I've always found herb-strewn stone paths and terraces incredibly appealing. Herbs tucked amid the stones seem to give a path, no matter how new, a sense of history and romance. There are several plants that thrive in these restricted spaces, ignoring the trauma of being trod upon, and when the Slasto path was being laid, I asked the gardener to leave s space here and there where I could tuck in some creeping thyme.
I bought several different varieties at the local nursery, dug them in the small pockets that had been left, watered them well and waited. Before long, the path had lost its harsh, just-finished look, and tiny purple and white flowers covered the little clumps of thyme that grew here and there, releasing their fresh fragrance whenever anyone walked by. Soon other plants joined the thyme. A few springs of mint escaped from the culinary garden, chamomile seeded itself here and there and even savory, yarrow and fennel popped up between the cracks. I pulled out most of the trespassers, with the exception of the chamomile with its tiny white flowers.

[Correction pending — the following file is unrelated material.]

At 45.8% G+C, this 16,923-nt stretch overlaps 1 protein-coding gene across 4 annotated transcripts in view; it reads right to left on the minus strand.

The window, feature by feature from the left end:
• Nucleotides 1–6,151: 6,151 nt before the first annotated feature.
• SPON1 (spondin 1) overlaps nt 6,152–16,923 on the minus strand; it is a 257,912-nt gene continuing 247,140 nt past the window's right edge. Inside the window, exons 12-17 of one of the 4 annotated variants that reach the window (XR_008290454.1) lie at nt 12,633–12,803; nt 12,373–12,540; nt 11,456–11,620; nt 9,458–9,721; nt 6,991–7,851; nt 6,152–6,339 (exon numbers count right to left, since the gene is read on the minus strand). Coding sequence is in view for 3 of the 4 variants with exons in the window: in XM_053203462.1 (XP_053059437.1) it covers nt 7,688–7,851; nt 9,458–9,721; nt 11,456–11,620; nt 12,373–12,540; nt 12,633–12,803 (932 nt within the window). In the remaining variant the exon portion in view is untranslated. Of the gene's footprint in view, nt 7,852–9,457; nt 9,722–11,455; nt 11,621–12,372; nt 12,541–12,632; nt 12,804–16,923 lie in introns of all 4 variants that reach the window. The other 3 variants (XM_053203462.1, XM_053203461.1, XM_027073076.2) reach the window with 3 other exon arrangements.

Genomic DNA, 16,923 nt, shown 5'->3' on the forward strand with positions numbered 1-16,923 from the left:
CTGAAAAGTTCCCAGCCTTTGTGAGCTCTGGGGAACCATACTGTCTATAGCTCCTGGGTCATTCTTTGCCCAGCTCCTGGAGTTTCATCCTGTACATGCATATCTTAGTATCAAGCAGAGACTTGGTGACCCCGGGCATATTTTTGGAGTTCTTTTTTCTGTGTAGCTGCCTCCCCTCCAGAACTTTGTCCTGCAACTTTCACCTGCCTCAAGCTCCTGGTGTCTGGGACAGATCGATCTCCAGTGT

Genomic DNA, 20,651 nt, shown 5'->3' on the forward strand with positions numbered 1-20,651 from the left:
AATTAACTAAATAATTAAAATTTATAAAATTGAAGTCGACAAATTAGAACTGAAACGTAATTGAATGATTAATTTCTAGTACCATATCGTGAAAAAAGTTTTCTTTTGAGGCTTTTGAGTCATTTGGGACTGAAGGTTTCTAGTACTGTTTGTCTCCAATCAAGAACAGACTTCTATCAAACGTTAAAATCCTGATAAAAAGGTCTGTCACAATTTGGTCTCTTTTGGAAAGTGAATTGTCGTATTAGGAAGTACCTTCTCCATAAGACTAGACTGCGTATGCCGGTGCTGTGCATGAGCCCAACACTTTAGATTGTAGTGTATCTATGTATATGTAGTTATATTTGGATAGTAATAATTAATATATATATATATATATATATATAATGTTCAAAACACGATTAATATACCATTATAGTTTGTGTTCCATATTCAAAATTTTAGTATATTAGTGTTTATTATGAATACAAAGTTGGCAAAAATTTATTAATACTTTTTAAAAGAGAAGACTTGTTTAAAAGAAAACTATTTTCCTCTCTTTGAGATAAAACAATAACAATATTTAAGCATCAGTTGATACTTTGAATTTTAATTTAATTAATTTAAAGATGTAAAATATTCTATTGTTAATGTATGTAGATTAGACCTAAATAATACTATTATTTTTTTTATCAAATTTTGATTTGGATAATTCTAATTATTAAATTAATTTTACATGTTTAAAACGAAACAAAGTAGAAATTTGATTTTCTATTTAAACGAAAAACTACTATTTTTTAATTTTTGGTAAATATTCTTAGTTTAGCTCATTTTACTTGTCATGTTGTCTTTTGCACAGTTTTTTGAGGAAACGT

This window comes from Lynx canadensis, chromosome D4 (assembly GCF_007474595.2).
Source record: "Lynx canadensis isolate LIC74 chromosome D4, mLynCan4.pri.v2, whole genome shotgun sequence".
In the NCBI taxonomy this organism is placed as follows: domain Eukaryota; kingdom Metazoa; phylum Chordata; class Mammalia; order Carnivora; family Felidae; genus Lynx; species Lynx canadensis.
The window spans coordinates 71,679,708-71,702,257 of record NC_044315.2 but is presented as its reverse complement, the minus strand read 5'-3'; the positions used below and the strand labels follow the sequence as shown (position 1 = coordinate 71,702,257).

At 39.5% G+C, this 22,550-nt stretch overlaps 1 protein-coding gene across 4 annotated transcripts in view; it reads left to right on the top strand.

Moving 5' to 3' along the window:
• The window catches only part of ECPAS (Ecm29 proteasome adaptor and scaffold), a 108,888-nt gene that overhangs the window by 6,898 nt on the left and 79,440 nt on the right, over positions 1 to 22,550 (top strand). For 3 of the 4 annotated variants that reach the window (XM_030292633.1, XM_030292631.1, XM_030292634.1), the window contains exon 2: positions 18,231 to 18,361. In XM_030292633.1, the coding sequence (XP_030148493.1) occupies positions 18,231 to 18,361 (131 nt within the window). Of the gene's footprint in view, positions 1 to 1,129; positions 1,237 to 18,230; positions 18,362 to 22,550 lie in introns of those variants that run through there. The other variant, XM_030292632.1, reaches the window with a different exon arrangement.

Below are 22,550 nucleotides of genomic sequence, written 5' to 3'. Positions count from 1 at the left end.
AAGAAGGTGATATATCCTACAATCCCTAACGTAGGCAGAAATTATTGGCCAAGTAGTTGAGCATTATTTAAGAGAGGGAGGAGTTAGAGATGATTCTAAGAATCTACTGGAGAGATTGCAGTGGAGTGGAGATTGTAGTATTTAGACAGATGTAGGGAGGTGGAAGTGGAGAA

Eventually, the thyme threatened to cover the entire path, so several times a year I must harden my heart and ruthlessly lift great mats of it off the stones and cut them back. For a day or two, the plants look ungainly, but shortly they begin to spread out again, the edges of the patches softening once more. Through it all, the bees continue to buzz joyously among the thyme flowers, relishing this herbal path as much as I do.
A new stepping stone path taking shape leading to the cottage at the bottom of the garden planted with Nasturtiums, Rosemary and Wild Garlic. This area was surprisingly free of harmful insects, probably due to the Wild Garlic planted at intervals.
I find that any spot that's doing poorly in the garden, especially shady spots under trees, benefit from laying a couple of paving slabs or adding some crushed stone and with a garden ornament or two, can be turned into a really stunning area.